Rabindranath Tagore's death anniversary: Five things you need to know about Nobel laureate
New Delhi, Aug 07: Today marks the 78th death anniversary of Rabindranath Tagore, Asia's first Nobel laureate.
Tagore began writing poetry when he was only eight years old and he was only 16 when he released his first collection of poems under the pseudonym 'Bhanusimha'.
The Nobel laureate will be remembered for his role in modernising Bengali art. And he was a nationalist who gave up his knighthood to protest British policies in colonial India after the Jallianwala Bagh massacre.
Only person to have composed three national anthems
Tagore, who holds the unique distinction of having composed the national anthems of two countries - India and Bangladesh - 'Jana Gana Mana' and 'Amar Sonar Bangla' respectively. Many believe the lyrics for Sri Lanka's national anthem are also his.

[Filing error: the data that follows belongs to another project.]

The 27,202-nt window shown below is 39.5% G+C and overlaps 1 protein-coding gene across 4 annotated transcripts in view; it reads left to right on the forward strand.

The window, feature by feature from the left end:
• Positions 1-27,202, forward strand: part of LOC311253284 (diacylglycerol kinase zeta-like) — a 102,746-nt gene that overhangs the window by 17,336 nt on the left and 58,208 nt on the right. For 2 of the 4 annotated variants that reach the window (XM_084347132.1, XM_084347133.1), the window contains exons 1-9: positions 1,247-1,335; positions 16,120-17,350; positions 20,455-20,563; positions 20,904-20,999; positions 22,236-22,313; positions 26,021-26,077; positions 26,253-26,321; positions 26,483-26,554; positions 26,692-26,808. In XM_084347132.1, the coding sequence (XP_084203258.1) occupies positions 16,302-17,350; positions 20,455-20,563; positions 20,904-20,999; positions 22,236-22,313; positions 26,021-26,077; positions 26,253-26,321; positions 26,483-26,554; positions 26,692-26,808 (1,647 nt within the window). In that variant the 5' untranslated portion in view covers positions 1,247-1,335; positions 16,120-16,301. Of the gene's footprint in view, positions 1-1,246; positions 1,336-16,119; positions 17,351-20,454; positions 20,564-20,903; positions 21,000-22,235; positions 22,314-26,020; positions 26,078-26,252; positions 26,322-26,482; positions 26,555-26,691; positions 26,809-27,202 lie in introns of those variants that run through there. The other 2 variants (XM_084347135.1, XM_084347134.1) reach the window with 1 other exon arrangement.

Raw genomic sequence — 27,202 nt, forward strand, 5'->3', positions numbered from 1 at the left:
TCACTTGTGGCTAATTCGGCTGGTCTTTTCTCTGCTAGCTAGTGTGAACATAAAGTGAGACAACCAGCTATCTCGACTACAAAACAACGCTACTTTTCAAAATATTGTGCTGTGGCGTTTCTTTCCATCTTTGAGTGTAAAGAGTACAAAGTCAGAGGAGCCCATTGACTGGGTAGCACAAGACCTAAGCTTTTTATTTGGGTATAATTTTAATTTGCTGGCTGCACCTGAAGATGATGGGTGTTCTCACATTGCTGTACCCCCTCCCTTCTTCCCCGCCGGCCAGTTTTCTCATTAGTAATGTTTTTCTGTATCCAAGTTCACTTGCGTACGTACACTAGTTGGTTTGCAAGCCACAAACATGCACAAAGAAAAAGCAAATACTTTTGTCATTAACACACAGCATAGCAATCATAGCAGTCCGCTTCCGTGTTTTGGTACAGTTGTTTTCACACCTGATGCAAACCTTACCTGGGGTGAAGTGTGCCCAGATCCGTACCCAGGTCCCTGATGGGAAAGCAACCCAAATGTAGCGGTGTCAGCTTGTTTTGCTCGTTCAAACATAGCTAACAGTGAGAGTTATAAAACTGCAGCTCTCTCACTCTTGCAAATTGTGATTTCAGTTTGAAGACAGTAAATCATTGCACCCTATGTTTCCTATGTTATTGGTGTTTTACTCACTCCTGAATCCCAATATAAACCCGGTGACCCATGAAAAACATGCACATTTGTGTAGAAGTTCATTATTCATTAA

Tagore and Gandhi
Rabindranath Tagore had a very unique relationship with Mahathma Gandhi. They were known as good frineds and intellectual rivals.
Their arguments were fully combined with learning, understanding, knowledge, feelings and emotions.
First non-European to win the Nobel Prize for Literature
Rabindranath Tagore, was the first Indian to recieve the Nobel Prize in Literature to be awarded the Nobel Prize for Literature in 1913. He was awarded the prize after the publication of his acclaimed collection of poems Geetanjali.
Tagore's Nobel Prize was stolen
The Nobel medal and the citation, won by Tagore in 1913, were stolen from Visva Bharati University's museum. Swedish Academy, as a replacement, offered two replicas of Tagore's Nobel Prize to the university.
In 1921, Tagore founded the Viswa Bharati University at Santiniketan. This organization challenged the conventional methods of classroom instruction and took education several steps beyond the traditional standards. Stating his motive behind this great finding, Tagore stated, "Humanity must be studied somewhere beyond the limits of nation and geography."